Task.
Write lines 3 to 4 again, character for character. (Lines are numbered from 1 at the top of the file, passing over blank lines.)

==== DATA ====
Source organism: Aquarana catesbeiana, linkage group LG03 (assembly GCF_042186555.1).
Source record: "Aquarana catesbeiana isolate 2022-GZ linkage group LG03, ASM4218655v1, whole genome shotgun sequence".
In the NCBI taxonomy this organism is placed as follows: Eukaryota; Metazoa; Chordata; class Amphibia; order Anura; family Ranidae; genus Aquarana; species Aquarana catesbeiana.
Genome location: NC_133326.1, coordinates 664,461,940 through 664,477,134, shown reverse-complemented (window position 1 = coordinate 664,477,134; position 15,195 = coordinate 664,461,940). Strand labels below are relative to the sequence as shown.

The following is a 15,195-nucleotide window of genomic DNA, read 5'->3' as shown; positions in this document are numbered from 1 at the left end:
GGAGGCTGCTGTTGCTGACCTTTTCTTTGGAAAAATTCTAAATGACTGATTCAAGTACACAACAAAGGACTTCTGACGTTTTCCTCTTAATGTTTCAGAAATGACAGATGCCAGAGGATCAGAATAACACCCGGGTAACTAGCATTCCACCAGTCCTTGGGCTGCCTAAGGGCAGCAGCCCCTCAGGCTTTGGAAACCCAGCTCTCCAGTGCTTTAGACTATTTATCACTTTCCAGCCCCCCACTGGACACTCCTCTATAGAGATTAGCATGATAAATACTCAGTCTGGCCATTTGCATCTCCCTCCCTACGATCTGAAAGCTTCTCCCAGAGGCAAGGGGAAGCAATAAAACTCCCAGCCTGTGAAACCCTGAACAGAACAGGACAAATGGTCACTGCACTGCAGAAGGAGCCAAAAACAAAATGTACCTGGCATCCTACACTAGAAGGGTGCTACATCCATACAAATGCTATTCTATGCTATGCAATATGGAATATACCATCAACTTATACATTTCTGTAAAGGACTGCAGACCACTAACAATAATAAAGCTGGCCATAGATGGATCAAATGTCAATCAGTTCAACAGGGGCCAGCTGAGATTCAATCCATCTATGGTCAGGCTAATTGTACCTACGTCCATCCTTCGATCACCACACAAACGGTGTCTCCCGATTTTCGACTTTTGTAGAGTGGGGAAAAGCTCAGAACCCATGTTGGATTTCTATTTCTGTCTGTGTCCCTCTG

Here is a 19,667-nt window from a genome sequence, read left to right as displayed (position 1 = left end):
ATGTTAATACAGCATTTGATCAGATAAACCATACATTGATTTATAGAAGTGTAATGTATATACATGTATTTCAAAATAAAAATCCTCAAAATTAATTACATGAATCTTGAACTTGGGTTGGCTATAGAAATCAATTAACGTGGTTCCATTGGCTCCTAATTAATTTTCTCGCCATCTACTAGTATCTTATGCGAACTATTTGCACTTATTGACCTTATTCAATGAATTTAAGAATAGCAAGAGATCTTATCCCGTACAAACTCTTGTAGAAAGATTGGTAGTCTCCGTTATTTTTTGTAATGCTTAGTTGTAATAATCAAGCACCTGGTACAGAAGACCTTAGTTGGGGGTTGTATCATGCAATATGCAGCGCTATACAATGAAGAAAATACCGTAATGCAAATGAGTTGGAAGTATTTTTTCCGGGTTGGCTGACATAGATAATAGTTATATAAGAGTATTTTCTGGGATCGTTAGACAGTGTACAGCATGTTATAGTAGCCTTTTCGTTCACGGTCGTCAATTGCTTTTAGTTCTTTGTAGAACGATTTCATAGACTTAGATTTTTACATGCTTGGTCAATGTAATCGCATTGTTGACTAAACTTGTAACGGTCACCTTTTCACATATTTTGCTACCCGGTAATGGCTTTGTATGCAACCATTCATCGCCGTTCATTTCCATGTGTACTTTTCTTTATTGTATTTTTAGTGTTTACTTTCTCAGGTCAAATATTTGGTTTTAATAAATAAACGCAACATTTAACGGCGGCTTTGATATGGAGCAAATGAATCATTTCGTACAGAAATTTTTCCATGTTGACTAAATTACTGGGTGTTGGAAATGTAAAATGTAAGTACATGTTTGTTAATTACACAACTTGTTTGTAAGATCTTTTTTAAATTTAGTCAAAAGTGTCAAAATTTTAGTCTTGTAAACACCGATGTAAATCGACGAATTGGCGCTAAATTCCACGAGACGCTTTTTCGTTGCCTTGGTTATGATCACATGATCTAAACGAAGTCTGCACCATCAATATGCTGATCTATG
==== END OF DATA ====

In the NCBI taxonomy this organism is placed as follows: Eukaryota; Metazoa; Chordata; class Amphibia; order Anura; family Ranidae; genus Aquarana; species Aquarana catesbeiana.
Genome location: NC_133326.1, coordinates 664,461,940 through 664,477,134, shown reverse-complemented (window position 1 = coordinate 664,477,134; position 15,195 = coordinate 664,461,940). Strand labels below are relative to the sequence as shown.